Penyrheol Comprehensive School

USING ICT AS A TOOL TO SUPPORT PUPILS WITH DYSLEXIA.

Penyrheol Comprehensive School was established in 1973. It is a mixed English-medium 11-16 Comprehensive School that serves the communities of Gorseinon, Loughor, Penyrheol, Kingsbridge and Garden Village.  The school hosts a county dyslexia facility.  Pupils are admitted to this resource through the special educational needs panel.  An individually tailored programme is developed, in consultation with parents, the Educational Psychologist and the specialist teacher, in order to ensure that the individual pupil can access the curriculum.  This pattern of seeking advice and consulting with pupils, parents and other (appropriate) professionals is employed whenever specific needs (i.e. disabilities) have to be accommodated.  Penyrheol seeks always to provide a flexible and sensitive response.

Mrs Holloway the English and SEN support teacher had withdrawn a group of mainstream pupils for small group support to develop skills that would enable them to access all aspects of their school curriculum.  The pupils that had been withdrawn had been identified has having some dyslexic type tendencies and between them had varying degrees of needs. 

The children, who were of different ages, displayed a need to develop their spelling, reading, writing, auditory and visual memory.  Difficulties in these areas will impact on most aspects of school life so Mrs Holloway, along with Mrs Sheila Lewis set out to arm the pupils with the skills, strategies and knowledge needed to tackle everyday encounters.

Mrs Holloway had set up a range of activities that were short, relevant, kinaesthetic, visual, auditory and promoted independence.  The children worked through the activities that were individually programmed according to their need and the targets within their Individual Learning Plan.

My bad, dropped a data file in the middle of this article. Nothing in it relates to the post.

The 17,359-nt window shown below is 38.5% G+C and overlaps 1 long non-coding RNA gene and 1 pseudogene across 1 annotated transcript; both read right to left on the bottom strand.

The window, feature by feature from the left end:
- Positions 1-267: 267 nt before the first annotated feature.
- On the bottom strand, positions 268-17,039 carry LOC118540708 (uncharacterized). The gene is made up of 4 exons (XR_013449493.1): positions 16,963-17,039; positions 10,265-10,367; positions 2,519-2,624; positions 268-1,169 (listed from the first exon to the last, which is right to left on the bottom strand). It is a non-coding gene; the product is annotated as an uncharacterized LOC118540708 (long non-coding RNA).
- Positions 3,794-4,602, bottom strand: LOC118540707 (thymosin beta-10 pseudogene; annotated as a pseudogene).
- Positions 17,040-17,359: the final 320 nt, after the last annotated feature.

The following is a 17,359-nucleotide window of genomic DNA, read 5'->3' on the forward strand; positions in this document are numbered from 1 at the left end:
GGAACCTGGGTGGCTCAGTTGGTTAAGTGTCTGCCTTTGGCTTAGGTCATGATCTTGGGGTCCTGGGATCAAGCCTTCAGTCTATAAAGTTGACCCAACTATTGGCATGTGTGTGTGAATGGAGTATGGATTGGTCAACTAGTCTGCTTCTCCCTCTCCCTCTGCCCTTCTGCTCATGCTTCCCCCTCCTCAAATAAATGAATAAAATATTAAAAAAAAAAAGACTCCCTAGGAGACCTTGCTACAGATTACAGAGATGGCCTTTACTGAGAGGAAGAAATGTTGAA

A lot of the activities had a familiar format so the pupil spent the activity time focussed on the skills that were being developed rather than trying to work out how it should be done.

Some of the pupils worked with the teacher or a TA on spelling, comprehension, alphabet and auditory memory activities, and the remaining pupils had activities set to their own level on the computer. Pupils were seen using the LEXIA software resource, a computer package designed specifically for pupils with dyslexia to develop decoding, reading fluency and comprehension skills.  The pupils logged on as their own user where they was able to access activities that were appropriate to their level and need.  These had been set through a combination of teacher and Lexia assessments.  The pupils were able to work independently, through a selection of activities that were challenging and repetitive without it being obvious.  The programme gave the pupil opportunities to correct themselves whilst playing, short vowel, syllable and sentence games where they could hear the word spoken in a clear non robotic voice.  Each game reinforced the area being taught in different ways to keep the children interested and on task.  Some of the games challenged the pupils by timing their responses.  They did not time the speed of typing but the speed of matching words to pictures with the mouse. 

The other ICT software that was observed was ‘Units of Sound’ which the pupils seemed to thoroughly enjoy and were confident in using.  This particular activity saw a pupil focusing on the blend –dge through individually programmed work.  The pupil was given words to hear and read, these were then removed and the pupil had to type out the word that was being spoken to them through the headphones.  Again if they made mistakes there was the opportunity to correct.  Different activities were presented through the programme to reinforce this blend in a fun way.  The pupil said that he found it easier to learn to spell when using the computer and resources like this rather than using pen and paper. 

The teachers had seen an improvement in the language and communication skills of pupils particularly through the ‘Units of Sound’ programme which had measurable assessment and recording tools to monitor the children’s needs and progress.  The teachers liked the fact that such resources gave the children some levels of independence in their learning which as a result had a positive impact on their self esteem.  All the pupils really enjoy the work and the challenges that are set through the software which is essential in gaining their attention, keeping them on task and therefore making the progress that they need in order to develop their reading, writing and spelling skills.